ST. LOUIS -- Harry Ornest, a Beverly Hills, Calif., businessman, Wednesday completed the purchase of the St. Louis Blues, ensuring the NHL club will remain in St. Louis.
Ornest said final details of the purchase of the team and the Checkerdome, where the Blues play their home games, were completed in a meeting with Ralston Purina Co. and officials of the NHL.
'I'm delighted,' Ornest said. 'I'm glad it's over. Now we can get down to the business of getting the club going.'
The NHL last week conditionally approved the sale of the Blues to Ornest and gave him a deadline of Wednesday to meet certain conditions. Ornest said there never was any doubt that the conditions -- which were not disclosed -- would be met.
'We never had a downward trend,' Ornest said. 'We've been on the way up from the day the NHL said, 'Harry, let's get this thing closed.'
In New York, NHL President John A. Ziegler Jr. issued the following statement:
'Mr. Ornest and his group have met the essential conditions of the NHL Board of Governors' Resolution. The complete documentation is in the process of being finalized. The NHL is very pleased that through the cooperation of all parties, the loyal fans of the St. Louis Blues can look forward to continuing the dedicated support and to cheering their Blues to future successes which will be symbolic of the community spirit of St. Louis.'
Ornest, 60, and a group of local investors purchased the Blues for a reported $3 million in cash and $9 million in notes. The group also put up $3 million in working capital.
The purchase price of the Checkerdome was reported to be $4.8 million.
The NHL had taken over control of the franchise on June 13 after ruling that Ralston Purina, which bought the Blues in 1977 when they were on the verge of going bankrupt and folding, had 'abandoned' the team.
Ralston Purina did not authorize anyone to attend the league's annual draft in Montreal and missed the procedings.
That action came after the league's Board of Governors May 18 rejected the proposed sale of the Blues by Ralston Purina to a group that planned to move the team to Saskatoon, Saskatchewan.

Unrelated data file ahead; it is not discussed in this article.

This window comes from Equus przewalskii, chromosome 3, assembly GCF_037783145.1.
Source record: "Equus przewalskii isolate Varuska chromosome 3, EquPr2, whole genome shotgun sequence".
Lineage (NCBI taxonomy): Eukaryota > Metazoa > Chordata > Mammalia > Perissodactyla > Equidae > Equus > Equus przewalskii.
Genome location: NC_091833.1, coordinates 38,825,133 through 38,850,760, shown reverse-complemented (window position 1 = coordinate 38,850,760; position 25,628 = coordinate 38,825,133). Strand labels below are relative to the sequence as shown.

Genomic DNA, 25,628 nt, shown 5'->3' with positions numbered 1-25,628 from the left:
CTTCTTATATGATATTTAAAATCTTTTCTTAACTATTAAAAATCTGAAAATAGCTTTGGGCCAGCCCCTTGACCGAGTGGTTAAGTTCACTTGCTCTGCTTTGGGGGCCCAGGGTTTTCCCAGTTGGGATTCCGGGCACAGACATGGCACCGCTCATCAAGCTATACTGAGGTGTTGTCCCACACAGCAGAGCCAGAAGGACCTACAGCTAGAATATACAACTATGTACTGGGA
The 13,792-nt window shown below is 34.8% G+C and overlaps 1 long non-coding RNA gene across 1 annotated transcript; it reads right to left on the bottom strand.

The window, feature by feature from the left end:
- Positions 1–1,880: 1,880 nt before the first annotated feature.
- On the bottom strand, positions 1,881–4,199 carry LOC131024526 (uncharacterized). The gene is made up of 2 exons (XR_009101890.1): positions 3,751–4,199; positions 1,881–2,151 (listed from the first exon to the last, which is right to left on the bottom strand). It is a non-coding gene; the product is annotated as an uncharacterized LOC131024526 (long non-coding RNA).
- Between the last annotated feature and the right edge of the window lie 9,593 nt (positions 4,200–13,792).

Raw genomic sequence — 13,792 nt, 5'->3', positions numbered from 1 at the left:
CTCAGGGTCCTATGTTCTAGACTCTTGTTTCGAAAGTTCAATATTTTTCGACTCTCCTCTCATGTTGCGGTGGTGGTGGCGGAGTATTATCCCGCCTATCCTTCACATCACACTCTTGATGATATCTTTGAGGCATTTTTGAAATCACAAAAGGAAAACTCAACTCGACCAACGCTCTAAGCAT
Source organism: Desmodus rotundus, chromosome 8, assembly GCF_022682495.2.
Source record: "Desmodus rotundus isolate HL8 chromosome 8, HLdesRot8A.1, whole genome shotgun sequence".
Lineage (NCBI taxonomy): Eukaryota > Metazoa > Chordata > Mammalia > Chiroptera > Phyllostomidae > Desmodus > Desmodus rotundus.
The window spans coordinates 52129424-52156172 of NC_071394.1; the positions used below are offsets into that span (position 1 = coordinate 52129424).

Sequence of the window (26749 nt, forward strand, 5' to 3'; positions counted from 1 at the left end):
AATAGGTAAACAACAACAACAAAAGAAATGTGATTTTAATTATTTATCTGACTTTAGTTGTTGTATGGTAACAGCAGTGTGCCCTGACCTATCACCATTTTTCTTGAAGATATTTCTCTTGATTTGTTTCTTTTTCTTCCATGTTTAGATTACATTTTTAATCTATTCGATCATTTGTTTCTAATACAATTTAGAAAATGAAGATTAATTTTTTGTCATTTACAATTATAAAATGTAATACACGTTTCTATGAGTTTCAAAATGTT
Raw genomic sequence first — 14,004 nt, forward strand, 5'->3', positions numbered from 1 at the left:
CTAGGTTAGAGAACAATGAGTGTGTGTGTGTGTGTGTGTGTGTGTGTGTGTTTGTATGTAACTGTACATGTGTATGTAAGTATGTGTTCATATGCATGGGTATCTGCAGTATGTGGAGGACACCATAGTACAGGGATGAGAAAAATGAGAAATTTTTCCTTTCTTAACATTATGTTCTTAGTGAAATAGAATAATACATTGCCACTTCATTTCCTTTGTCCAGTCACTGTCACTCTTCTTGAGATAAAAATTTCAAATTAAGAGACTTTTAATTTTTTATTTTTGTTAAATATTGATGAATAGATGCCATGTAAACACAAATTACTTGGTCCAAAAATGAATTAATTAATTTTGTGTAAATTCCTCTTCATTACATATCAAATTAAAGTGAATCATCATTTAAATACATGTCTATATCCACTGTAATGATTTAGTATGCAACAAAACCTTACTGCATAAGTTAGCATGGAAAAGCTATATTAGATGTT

Ralston Purina, which claimed the Blues lost $19 million during the last six years, then filed a $60 million lawsuit against the NHL, alleging antitrust violations in blocking the sale. The league responded with a $78 million countersuit. Both suits are still pending in U.S. District Court in St. Louis.
Ornest expressed an interest in putting together a group to buy the Blues after efforts to find a local buyer for the team failed. Among the businesses joining Ornest's group were Anheuser-Busch Cos. Inc, Emerson Electric Co., and three local banks.
Ornest owned the Vancouver Canadiens minor-league baseball team from 1978 to 1980 and was a part-owner of the now-defunct Montreal Alouettes of the Canadian Football League.
He operated a vending machine business in western Canada in the 1950s and also is a former sports writer, minor-league baseball player, baseball umpire and hockey referee.
Ornest's next job will be to put together some sort of organization. Virtually all of the Blues' front-office employees were laid off by Ralston Purina and have already taken other positions.
Emile Francis, the president and general manager of the team, left to take a similar job with the Hartford Whalers.
Ornest said he hoped an announcement could be made by this weekend on his choice for a director of hockey operations. The club is scheduled to open training camp in about six weeks.